Ernest (Joseph) Seitz. Pianist, teacher, songwriter, b Hamilton, Ont, 29 Feb 1892, d Toronto 10 Sep 1978; Fellow, Royal Society of Arts, London 1954. For seven years a pupil of A.S. Vogt in Toronto, Seitz studied 1910-14 with Josef Lhévinne in Berlin. His plans for a concert career in Europe were frustrated by the outbreak of World War I. He returned to Toronto and later studied in New York with Ernest Hutcheson. Seitz appeared at Massey Hall some 18 times with the TSO before 1946, in works of Bortkiewicz, Chopin, Rubinstein, Tchaikovsky, and others, and in the North American premiere, 11 Feb 1930, of Constant Lambert's Rio Grande. He was heard also in recital there, elsewhere in Ontario, in western Canada (1926), and on CKNC, CFRB, CRBC, and CBC radio.
At his most active as a pianist in the 1920s and 1930s, Seitz also accompanied Arthur Blight, Ferdinand Fillion, and Luigi von Kunits and was a member of the Five Piano Ensemble. He made his New York recital debut 4 Dec 1922, having performed there in April of that year as a soloist with the Toronto Mendelssohn Choir. Other US engagements included those with the New York Philharmonic, the Boston SO, and the Philadelphia Orchestra. He also performed twice (1922, 1924) in Toronto with the New York SO. After a Seitz recital, Hector Charlesworth wrote (Globe and Mail, 6 Nov 1942): 'Mr. Seitz in technical equipment and musical inspiration ranks among the foremost contemporary pianists... As an interpreter [he] has dignity and authority that arouse the confidence and expectation of listeners... His touch combines both tenderness and nobility, and is unique in its variety of emotional colour... Especially in Liszt numbers, he revealed a superb quality with the left hand that sets him apart from most pianists, but he unites with this asset a beautiful balance of style.'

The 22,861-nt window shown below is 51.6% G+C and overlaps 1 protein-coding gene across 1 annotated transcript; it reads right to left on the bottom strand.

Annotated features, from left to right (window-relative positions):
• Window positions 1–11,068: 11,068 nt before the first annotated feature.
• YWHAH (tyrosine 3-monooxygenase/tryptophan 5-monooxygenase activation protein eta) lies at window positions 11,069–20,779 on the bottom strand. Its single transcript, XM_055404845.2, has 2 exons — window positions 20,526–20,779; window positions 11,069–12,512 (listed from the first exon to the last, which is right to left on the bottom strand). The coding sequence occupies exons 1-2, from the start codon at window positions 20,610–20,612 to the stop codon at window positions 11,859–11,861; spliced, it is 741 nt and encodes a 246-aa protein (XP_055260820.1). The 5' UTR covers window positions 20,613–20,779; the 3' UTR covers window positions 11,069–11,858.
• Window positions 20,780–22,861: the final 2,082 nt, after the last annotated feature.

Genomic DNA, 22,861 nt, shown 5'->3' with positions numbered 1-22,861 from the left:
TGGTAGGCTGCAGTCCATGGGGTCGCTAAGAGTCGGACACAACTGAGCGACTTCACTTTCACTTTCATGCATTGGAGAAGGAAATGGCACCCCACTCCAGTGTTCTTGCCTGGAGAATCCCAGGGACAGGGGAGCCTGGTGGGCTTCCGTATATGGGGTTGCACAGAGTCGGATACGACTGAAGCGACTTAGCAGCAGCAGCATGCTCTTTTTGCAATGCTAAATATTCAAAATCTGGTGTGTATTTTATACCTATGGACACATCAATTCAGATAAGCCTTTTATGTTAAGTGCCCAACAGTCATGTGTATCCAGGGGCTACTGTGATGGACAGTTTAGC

Seitz taught 1916-46 at the TCM, where his pupils included Naomi Adaskin, André Asselin, Ewart Bartley, Muriel Gidley, Reginald Godden, Scott Malcolm, Adelmo Melecci, Earle Moss, Harold Packer, Charles Peaker, and Lorne Watson. Despite his prominence as a concert pianist and his success as a teacher, Seitz was known best as the composer of the melody of the 1918 ballad 'The World Is Waiting for the Sunrise' (words by Gene Lockhart). Other Seitz songs included 'Laddie Boy' (1932), 'When Moonbeams Softly Fall' (1935; words by Donald Heins), and 'The Sky's the Limit' (1943; words by G.L. Creed). Seitz retired from performance in 1945 and became president of the family business, an automobile dealership in Toronto. In 1984 Ernest Seitz Park was opened in Toronto.
'Technique and other essentials for a pianist,' CQR, vol 1, Nov 1918
'Some observations on examinations,' CQR, vol 11, Summer 1929